Historic preservation presentation will focus on local projects

Leonard Felix will talk about renovations to the American Legion Hall

Mobile app offers link to county history

A new smart phone application puts Clark County history at users’ fingertips.

Historic Clark County is a free mobile app developed by the Clark County Historic Preservation Commission with financing from the Washington Department of Archaeology and Historic Preservation, city of Vancouver and Clark County.

The app features official historic register buildings and sites anywhere in the county, information on each site’s historical significance, with photos and the year it was designated, and the ability to share the information through social media.

“Use the app to discover Clark County’s rich cultural heritage and its breathtaking natural beauty,” states a press release. “The app can help you find the Parkersville National Historic Site in Washougal. For centuries, Chinook Indians fished and trapped along these banks of the Columbia River, banks that are now great for a summer picnic.”

To download the app, search for Historic Clark County in the Apple app or Google Play store.

For additional information about the Historic Preservation program, visit www.clark.wa.gov/community-planning/historic-preservation.

In the fall of 2011, Leonard Felix took a giant leap of faith when he purchased the American Legion Hall, an 80-year-old building originally designed in 1933 by the well-known local architect Walter Day Hillborn.

The building’s unique characteristics, like the large timber trusses, iron hardware and original wood floors, inspired Felix to want to take a chance on the building, and plunge into efforts to remodel and restore it so that it could be used as offices for his business, CID Bio-Science. The company designs and manufactures portable instruments for agricultural and environmental research.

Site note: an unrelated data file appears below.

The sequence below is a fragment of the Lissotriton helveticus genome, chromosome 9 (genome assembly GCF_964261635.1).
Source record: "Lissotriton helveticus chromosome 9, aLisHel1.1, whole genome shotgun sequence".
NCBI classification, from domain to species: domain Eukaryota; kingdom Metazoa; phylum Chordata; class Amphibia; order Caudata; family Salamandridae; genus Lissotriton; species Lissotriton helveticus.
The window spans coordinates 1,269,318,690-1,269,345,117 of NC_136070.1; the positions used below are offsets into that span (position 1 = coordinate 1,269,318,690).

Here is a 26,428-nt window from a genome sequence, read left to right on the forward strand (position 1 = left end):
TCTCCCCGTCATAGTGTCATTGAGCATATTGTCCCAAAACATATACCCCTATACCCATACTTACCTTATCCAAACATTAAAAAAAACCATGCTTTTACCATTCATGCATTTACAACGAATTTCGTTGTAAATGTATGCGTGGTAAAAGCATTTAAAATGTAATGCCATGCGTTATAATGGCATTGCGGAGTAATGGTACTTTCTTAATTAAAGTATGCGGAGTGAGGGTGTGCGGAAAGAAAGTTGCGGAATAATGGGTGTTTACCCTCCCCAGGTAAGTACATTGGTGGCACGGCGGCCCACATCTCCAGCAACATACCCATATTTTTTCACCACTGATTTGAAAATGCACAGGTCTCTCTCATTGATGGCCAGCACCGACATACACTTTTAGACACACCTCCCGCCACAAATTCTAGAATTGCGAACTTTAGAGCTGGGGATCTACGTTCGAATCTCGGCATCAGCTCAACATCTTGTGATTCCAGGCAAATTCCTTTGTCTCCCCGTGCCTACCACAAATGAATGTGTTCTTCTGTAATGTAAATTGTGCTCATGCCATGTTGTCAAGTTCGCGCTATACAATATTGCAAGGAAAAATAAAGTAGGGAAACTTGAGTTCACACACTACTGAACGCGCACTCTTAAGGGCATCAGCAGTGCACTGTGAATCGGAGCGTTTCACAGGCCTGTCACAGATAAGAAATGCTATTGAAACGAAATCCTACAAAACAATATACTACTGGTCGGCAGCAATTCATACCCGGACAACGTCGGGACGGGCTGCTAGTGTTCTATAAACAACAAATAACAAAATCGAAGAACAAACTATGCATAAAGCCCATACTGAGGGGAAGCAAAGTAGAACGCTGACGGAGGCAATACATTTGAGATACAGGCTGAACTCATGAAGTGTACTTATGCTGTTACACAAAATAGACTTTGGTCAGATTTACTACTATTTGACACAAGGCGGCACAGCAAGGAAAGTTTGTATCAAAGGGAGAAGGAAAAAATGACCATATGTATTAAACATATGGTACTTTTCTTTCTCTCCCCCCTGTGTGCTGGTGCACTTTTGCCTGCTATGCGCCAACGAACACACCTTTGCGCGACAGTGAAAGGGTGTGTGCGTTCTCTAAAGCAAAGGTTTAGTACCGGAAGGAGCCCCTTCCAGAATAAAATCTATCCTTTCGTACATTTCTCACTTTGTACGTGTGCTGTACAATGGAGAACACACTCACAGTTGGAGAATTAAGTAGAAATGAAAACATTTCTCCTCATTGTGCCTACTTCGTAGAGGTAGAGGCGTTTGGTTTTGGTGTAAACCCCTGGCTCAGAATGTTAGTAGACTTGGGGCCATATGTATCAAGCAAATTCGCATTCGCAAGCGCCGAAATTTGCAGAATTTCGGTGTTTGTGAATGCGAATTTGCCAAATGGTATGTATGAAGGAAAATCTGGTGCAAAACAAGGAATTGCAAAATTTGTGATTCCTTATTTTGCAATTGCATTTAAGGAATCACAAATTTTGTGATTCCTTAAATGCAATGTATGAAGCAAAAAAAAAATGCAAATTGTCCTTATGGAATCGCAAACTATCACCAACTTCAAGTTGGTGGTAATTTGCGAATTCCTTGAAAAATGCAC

According to the Clark County Historic Preservation Commission, the building was originally designed for use as a multi-purpose facility with areas for meeting and event space as well as offices for the local American Legion Hall.

Past uses have also included a roller skating rink and a neon sign company.

Felix’s five-month renovation project was completed in November 2012, and that same year the 10,000 square foot, two-story building located at 1554 N.E. Third Ave. was placed on the Clark County Heritage Register.

On Tuesday, Jan. 26, Felix will be one of the speakers during a presentation hosted by the Clark County Historic Preservation Commission and Downtown Camas Association. The event will begin at 6 p.m., at the Camas Public Library, 625 N.E. Fourth Ave.

Jacqui Kamp, the county’s historic preservation officer, will talk about the program, including how residents can register their property, advantages to registering, and an overview of the registered historical sites in the Camas-Washougal area.

Felix will speak about his experience with the program and using the special valuation tax incentives for rehabilitating the building.

Local historian and lifelong Camas resident Virginia Warren will also be in attendance.

The Clark County Historic Preservation Commission raises awareness of cultural resources and services as the county’s primary resource on historic preservation. The commission maintains the county’s Heritage Register and reviews proposed design changes to registered historical properties.

In addition to the American Legion Hall Post No. 27, other sites that are part of the Clark County Heritage Register include the Camas Main Post Office, Charlie and Rose Farrell Building, Farrell House, John Roffler House and the Leadbetter House.

For additional information about the Historic Preservation program, visit www.clark.wa.gov/community-planning/historic-preservation.

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